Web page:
Many of these can be performed as outpatient procedures, meaning a child can have surgery and then go home the same day. For overnight stays, our doctors can arrange for a parent or guardian to spend the night at the hospital alongside the child.
Closed or Open Reduction
If a growth plate fracture has caused the growth plate—and the bone on either side of it—to separate into two sections, or if the injury has otherwise caused the bone to move out of alignment, your child’s doctor may recommend a closed reduction. During a closed reduction, a surgeon uses his or her hands to move the sections of bone back into proper alignment by pressing on them through the skin, without performing a surgical procedure.
In a closed reduction, local anesthetic is used to numb the affected area, though the doctor may recommend using sedation so that your child can sleep through the procedure. Afterward, your child may wear a cast or splint and be back to normal activities within two to three months.
Sometimes, a surgeon may recommend placing pins in the bone to keep it in place while it heals. In this case, a surgery called open reduction internal fixation may be necessary. A surgeon connects the fragments of bone using small surgical pins, which stay in place for about four weeks. The pins often protrude slightly from the skin, so that a doctor can remove them without performing another surgical procedure.
Depending on the kind of fracture your child has, the surgeon may recommend leaving these pins in the bone and under the skin permanently.
Open Corrective Surgery
An injury to a growth plate can cause it to harden and “close” prematurely, meaning it stops producing new bone before your child has stopped growing. An injury to a growth plate may also cause only a part of the growth plate to stop producing new bone while the rest of the growth plate continues to function normally. A growth plate that has partially closed can lead to complications, such as a bone that curves as it grows or limbs that are not the same length. With open corrective surgery, a surgeon may be able to remove the deactivated section of the growth plate so that it no longer affects growth in the bone.
Open corrective surgery is usually performed using general anesthesia. After making an incision over the growth plate, a surgeon removes the part of the growth plate that has started to harden into bone. This allows the rest of the growth plate to grow around that area. If the surgeon is concerned that this area of the growth plate may harden prematurely again, he or she can replace the removed section of the growth plate with fat or synthetic materials. This helps to keep cartilage from moving in and hardening into bone.
Your child wears a cast to immobilize the area for a short time after the operation and should return to normal activities in about three months.
If after an injury a growth plate in one of your child’s legs has “closed,” or stopped producing new bone tissue, and your child is almost done growing, our surgeons may recommend surgically “closing” the growth plate in his or her other leg—a procedure known as epiphysiodesis. This prevents the legs from being different lengths, which can lead to complications such as difficulty walking and early development of arthritis. This type of surgery may also be used to stop a growth plate that has started growing too quickly as a result of an injury.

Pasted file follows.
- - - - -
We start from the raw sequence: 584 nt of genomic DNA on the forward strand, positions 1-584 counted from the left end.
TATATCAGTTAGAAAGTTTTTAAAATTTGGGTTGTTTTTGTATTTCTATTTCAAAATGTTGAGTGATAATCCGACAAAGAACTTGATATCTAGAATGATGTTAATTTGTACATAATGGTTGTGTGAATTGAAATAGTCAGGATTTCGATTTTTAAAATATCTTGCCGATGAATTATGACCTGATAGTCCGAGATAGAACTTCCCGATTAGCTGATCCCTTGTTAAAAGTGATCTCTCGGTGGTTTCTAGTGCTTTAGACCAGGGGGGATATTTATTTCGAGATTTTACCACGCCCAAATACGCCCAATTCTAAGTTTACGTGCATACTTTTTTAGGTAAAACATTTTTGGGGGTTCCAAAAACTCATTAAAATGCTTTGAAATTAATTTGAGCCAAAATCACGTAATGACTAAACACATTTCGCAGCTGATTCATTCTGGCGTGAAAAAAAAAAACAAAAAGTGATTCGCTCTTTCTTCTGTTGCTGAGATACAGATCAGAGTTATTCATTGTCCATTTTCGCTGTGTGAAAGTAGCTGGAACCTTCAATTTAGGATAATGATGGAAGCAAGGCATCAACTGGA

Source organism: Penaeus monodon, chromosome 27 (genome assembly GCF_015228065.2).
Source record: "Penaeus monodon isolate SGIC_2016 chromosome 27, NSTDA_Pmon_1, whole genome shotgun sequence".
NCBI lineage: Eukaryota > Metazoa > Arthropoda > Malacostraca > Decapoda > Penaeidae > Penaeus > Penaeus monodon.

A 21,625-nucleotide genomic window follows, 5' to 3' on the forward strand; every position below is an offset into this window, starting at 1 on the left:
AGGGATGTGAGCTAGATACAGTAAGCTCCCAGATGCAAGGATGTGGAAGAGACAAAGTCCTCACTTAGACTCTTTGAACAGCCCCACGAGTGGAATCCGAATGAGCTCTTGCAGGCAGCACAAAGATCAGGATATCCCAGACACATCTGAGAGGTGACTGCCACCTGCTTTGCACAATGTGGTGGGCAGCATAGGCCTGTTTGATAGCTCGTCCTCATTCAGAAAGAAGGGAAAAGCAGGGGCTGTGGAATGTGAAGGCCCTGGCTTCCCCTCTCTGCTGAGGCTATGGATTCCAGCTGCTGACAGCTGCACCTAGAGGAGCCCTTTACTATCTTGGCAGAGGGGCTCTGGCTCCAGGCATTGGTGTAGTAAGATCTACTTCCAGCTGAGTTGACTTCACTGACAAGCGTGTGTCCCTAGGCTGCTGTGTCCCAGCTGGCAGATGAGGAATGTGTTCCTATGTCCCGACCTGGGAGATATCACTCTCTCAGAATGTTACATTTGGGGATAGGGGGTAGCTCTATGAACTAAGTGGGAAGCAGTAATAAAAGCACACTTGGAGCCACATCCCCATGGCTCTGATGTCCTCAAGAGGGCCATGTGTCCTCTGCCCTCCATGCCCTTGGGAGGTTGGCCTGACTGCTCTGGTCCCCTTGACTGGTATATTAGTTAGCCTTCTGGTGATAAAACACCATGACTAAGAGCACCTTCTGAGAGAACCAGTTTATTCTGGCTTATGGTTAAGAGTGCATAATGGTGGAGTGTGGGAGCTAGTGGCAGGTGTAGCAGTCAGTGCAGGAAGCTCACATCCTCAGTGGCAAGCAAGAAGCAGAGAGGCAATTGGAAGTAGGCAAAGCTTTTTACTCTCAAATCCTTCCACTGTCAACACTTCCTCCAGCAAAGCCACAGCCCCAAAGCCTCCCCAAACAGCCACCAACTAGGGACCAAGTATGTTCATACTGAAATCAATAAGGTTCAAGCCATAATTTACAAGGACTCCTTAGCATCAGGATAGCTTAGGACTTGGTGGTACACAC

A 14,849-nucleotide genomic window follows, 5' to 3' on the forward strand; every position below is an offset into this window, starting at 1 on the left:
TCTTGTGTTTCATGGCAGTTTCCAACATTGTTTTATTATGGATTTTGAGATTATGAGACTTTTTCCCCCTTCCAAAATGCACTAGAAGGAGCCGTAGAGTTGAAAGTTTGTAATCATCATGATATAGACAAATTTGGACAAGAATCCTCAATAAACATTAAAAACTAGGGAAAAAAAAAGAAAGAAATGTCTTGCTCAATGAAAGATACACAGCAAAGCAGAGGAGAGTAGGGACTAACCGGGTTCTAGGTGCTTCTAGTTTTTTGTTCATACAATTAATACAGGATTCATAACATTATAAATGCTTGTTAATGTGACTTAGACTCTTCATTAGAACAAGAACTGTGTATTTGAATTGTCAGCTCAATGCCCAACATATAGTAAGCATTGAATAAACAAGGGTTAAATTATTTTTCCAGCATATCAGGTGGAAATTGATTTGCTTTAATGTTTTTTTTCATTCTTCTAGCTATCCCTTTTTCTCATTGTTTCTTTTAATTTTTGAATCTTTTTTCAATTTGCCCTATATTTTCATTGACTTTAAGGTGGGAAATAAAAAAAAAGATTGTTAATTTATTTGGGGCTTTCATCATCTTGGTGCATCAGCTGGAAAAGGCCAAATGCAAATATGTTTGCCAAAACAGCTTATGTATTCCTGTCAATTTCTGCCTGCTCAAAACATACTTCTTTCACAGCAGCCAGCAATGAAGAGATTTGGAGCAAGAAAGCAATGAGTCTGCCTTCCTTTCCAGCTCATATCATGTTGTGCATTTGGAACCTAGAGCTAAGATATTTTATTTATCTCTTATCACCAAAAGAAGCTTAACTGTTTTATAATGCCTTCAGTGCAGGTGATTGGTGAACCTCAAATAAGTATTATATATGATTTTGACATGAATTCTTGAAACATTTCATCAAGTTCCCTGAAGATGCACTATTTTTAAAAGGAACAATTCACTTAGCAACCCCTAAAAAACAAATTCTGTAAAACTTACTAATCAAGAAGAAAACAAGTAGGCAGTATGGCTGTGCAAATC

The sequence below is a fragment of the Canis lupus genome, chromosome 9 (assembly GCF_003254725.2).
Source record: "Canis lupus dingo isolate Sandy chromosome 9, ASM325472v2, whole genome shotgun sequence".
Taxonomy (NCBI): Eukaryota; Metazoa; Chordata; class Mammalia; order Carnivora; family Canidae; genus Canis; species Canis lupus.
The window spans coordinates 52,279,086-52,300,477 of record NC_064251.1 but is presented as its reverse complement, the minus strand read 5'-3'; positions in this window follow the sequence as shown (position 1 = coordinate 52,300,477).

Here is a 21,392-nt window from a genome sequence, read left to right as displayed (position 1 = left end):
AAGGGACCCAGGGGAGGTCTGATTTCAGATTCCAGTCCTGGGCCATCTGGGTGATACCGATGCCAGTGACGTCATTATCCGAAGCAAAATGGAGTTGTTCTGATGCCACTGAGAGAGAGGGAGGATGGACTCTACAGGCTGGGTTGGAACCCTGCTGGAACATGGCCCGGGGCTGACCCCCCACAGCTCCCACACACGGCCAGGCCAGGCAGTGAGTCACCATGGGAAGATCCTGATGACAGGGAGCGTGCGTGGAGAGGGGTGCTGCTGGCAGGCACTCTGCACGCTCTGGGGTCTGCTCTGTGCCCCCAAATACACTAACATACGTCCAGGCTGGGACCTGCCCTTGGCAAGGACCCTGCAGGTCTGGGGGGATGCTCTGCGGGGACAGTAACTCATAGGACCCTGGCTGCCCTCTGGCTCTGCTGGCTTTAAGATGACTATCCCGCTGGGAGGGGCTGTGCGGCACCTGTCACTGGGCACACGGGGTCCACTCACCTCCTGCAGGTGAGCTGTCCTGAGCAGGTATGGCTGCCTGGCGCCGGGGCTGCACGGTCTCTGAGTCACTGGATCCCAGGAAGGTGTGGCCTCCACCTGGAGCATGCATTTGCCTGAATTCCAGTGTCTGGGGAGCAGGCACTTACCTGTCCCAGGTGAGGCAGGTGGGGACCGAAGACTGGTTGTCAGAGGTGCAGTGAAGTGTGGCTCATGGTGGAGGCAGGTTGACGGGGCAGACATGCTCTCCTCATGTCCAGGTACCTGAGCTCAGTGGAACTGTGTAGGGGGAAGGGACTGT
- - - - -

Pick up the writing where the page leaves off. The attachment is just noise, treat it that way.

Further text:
Epiphysiodesis is performed using general anesthesia, in one of two ways. A surgeon may remove the growth plate in the leg not affected by the injury, so that the bone stops growing. Or the surgeon may temporarily attach a surgical staple or a flexible plate to the bone on either side of a growth plate to act as a lock. The lock keeps the bone on either side of the growth plate in place and prevents further growth. A second surgery is required to remove the surgical staple or plate.
Bone Lengthening or Shortening Surgeries
If a growth plate injury in a child’s leg is not identified and treated while the child is still growing, the affected leg could grow longer, or remain shorter, than the leg on the opposite side. When this happens, our doctors may recommend a bone lengthening or shortening surgery. This surgery is most often recommended when a teen has reached maturity and stopped growing or is expected to stop growing soon.
Depending on your child’s symptoms, a surgeon can operate to make a leg bone longer or shorter. During bone-lengthening surgery, a surgeon cuts a bone in the shorter leg into two segments. The segments are then spaced out using surgical pins. As the bone heals, new bone grows to connect the segments. The result is a strong, longer bone.
During bone-shortening surgery, a surgeon removes a section from the middle of a bone in the longer leg and joins the two pieces with a plate or rod so that they heal into a strong, shorter bone. Children can usually go home a few days after the surgery and are back to normal activities in 6 to 12 months, often without needing to wear a cast.
Both types of surgery require general anesthesia. If a growth plate in one of the child’s legs has not yet stopped growing at the time of the surgery, the surgeon may use epiphysiodesis to keep it from growing further.
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